The NCAA has announced a new, $10.8 billion 14-year deal with CBS and Turner for rights to March Madness (the Division I basketball championship), extending from 2011 through 2024.
In a first, games will be shown live across four networks, CBS, TBS, TNT and truTV.
First and second-round games will be on all four nets, with CBS and Turner divvying up regional semifinal coverage and CBS getting regional finals and the Final Four, including the championship through 2015.
But the big news is that starting in 2016, CBS and Turner will split the regional finals coverage, with the Final Four and the national championship alternating between the two. That means Final Four will be on cable every other year starting in 2016.
In addition to the TV rights deal, the NCAA is also prepared to expand the tournament to 68 teams beginning next year. The Division I Men's Basketball Committee unanimously passed the proposal. It will be reviewed by the board of directors April 29.
CBS Sports President Sean McManus said his network began discussions with Turner last October about offering the NCAA a joint bid. On a conference call with reporters Thursday afternoon, McManus rebuked the notion that Turner was "bailing out" his network.
"We were prepared to do the last three years of the current deal," he said. "It's no secret that those last years were going to be very challenging based on the rights fees." CBS reached an 11-year $6 billion contract with the NCAA in 1999 to carry the tournament, with the NCAA receiving an opt-out this year. The deal was backloaded, with CBS on the hook to pay $2.131 billion over the next three years.
"It works out much, much better than if we had the last three years of the deal," McManus said of the new agreement. "I think the economics of this deal work for both parties very, very well."
Plans for coordinating production between the two partners are still in the works, but Turner Sports President David Levy said he expected production to be a joint undertaking.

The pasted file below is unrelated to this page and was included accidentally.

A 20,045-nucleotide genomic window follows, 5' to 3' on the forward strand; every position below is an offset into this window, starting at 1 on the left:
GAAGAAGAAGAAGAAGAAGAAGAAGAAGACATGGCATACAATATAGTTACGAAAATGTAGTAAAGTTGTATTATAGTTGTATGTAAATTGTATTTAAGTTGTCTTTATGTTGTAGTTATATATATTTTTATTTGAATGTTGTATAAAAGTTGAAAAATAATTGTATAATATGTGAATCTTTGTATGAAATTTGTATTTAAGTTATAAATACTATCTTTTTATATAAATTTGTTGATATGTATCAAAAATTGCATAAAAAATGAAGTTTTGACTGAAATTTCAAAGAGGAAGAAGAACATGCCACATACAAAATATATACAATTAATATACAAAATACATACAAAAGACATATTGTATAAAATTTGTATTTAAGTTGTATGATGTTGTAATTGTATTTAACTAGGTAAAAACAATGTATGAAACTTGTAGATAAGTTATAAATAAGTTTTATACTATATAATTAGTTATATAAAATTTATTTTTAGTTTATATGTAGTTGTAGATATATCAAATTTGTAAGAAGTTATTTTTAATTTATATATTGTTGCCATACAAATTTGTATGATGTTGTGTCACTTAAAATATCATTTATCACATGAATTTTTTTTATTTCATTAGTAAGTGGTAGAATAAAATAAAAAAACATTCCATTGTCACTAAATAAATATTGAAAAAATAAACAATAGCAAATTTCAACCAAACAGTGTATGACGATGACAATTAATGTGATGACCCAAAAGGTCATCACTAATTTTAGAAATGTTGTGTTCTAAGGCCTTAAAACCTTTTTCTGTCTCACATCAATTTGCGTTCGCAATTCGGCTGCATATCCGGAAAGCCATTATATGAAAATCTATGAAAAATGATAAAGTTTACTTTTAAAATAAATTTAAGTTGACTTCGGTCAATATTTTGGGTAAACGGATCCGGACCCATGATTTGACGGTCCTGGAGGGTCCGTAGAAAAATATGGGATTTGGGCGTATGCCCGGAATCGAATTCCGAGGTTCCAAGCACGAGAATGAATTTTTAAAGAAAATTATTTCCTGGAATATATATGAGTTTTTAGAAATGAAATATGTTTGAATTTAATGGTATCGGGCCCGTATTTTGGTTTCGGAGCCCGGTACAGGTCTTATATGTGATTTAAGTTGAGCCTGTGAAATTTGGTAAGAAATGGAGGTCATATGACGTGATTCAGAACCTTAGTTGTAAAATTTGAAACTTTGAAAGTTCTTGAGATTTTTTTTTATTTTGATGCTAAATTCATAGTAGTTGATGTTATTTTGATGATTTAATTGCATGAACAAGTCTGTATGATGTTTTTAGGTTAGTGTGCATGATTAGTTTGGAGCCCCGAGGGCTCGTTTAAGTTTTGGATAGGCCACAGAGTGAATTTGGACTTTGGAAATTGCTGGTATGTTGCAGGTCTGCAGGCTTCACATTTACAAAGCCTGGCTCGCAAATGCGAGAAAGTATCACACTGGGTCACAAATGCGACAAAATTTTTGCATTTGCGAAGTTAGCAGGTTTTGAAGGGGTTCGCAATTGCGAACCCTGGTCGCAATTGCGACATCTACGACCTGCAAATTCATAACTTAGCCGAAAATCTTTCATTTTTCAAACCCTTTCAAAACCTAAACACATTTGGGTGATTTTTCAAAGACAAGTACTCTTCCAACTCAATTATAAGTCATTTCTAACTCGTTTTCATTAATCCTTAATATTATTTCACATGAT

"We expect the look and feel of this programming to be consistent across CBS, TBS, TNT and TruTV," he said. Levy said both Turner and CBS recognize the importance of giving tournament fans a multiple platform experience and expected that games would still stream live online next year.
McManus disagreed with the assertion that an event like the NCAA tournament had "outgrown" being solely a broadcast property, saying the way viewers were consuming media had changed, with fans demanding that each tournament game be nationally televised. "I think the system we had in place worked well for 29 years," he said. "To compete in that marketplace [for the tournament], we needed a cable partner." He opined that broadcast networks could still maintain sole distributorship of a marquee sporting event.
Levy sounded the drumbeat for cable, saying "we believe that the television world has changed. We believe you'll continue to see a migration" of sports content to cable. He said he didn't expect any pushback from Washington surrounding the move of another marquee sporting event to cable.
Jim Isch, interim president of the NCAA, said securing a deal for the association that allowed for airing all games on a national platform was vital.
"It was a goal from the very, very beginning and I believe it's what our memberships want. They think it's important for their teams to be seen across the country," he said. "It was one of the driving factors in our decision."
Martin Franks, EVP, planning, policy, and government relations, for CBS, says he things the deal will be well received inside the Beltway.
"Under the new deal, there will be no fewer games on broadcast for the next five years, than have been for, say, the last five years," says Martin Franks, EVP, planning, policy and government relations, for CBS. "And, in fact, more viewers will get to see more games nationally than was possible in the last five years. So, we actually anticipate that this new arrangement will be very well received in Washington, and elsewhere."
NCAA Senior VP of Basketball and Business Strategies Greg Shaheen said the TV rights deal was not contingent upon the NCAA approving the expansion to 68 teams. He and Isch said no timelines were attached to tourney adjustments and neither ruled out a possible expansion to 96 teams in the future.
Isch said the board would likely approve the committee's recommendation, saying 68 teams was "probably where we will be for now," but added "everything is still on the table."